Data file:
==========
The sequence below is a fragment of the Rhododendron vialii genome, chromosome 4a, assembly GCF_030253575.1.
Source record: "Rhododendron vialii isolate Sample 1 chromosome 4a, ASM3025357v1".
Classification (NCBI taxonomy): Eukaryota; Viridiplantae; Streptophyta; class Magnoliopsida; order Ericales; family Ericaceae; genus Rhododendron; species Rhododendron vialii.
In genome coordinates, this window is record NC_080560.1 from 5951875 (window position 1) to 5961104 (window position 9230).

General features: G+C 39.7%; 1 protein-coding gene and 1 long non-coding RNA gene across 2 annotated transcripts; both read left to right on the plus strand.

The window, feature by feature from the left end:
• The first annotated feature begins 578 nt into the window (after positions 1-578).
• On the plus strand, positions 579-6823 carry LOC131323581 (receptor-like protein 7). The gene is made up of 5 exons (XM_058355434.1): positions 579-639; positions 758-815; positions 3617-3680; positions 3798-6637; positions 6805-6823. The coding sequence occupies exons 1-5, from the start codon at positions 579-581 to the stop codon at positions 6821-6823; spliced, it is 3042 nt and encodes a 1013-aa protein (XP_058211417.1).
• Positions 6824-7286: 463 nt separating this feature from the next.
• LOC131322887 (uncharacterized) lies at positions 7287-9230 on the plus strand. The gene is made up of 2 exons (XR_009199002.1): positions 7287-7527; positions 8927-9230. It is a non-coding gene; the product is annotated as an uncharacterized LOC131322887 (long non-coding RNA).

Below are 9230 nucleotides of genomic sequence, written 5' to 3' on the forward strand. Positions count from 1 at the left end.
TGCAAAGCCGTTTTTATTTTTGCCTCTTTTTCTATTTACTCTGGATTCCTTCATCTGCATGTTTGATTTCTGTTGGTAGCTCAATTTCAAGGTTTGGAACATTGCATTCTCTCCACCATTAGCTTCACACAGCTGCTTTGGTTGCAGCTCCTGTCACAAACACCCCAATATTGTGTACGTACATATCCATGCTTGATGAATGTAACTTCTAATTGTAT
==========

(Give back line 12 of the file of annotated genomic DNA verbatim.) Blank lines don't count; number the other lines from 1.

TGCAAAGCCGTTTTTATTTTTGCCTCTTTTTCTATTTACTCTGGATTCCTTCATCTGCATGTTTGATTTCTGTTGGTAGCTCAATTTCAAGGTTTGGAACATTGCATTCTCTCCACCATTAGCTTCACACAGCTGCTTTGGTTGCAGCTCCTGTCACAAACACCCCAATATTGTGTACGTACATATCCATGCTTGATGAATGTAACTTCTAATTGTAT